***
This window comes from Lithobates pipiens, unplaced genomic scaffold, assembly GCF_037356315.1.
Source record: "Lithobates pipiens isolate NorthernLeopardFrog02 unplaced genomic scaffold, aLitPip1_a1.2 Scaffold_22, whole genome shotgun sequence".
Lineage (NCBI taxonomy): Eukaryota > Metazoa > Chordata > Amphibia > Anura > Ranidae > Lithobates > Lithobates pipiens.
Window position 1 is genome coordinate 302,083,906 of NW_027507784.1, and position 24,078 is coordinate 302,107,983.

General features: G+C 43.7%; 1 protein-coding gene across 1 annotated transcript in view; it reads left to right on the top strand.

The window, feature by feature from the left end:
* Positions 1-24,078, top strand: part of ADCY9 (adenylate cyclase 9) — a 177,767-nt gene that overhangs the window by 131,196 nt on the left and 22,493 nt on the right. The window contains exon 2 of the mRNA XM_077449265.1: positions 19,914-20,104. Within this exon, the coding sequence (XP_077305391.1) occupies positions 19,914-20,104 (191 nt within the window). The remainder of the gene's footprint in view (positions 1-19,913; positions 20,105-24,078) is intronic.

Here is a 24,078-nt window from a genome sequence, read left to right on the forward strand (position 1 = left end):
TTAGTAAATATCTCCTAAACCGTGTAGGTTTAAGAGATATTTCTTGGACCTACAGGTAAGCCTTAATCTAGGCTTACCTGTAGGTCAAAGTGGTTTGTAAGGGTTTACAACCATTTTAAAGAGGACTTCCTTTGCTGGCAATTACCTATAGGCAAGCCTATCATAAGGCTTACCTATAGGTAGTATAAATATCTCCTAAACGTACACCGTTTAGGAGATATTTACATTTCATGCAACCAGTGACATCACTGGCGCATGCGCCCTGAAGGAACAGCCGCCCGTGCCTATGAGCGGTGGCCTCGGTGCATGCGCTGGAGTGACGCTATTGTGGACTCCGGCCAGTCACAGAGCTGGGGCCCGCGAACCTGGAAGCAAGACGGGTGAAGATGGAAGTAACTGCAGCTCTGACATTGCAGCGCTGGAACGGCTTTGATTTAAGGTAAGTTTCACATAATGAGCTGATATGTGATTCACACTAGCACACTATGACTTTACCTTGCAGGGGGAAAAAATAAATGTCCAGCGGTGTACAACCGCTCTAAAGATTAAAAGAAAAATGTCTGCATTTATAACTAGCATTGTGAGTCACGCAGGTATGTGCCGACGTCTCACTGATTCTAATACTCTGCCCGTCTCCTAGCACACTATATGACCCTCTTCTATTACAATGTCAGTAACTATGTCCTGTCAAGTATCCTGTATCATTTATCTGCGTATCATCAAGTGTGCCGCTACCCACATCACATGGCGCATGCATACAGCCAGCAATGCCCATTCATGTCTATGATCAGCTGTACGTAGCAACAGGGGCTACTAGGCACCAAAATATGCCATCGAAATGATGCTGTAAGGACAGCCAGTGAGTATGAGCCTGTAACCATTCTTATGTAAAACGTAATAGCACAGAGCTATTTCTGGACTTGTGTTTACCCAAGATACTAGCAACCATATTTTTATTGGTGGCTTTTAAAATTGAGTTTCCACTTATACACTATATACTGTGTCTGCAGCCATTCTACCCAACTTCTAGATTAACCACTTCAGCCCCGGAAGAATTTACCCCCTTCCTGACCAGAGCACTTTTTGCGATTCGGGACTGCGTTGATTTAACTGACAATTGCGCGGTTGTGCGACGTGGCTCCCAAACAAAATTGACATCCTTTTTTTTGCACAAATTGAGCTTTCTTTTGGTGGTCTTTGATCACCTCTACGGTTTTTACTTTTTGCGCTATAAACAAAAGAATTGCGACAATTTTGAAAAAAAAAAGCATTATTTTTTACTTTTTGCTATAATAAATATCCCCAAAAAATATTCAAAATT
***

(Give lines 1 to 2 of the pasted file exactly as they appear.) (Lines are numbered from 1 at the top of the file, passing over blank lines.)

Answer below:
This window comes from Lithobates pipiens, unplaced genomic scaffold, assembly GCF_037356315.1.
Source record: "Lithobates pipiens isolate NorthernLeopardFrog02 unplaced genomic scaffold, aLitPip1_a1.2 Scaffold_22, whole genome shotgun sequence".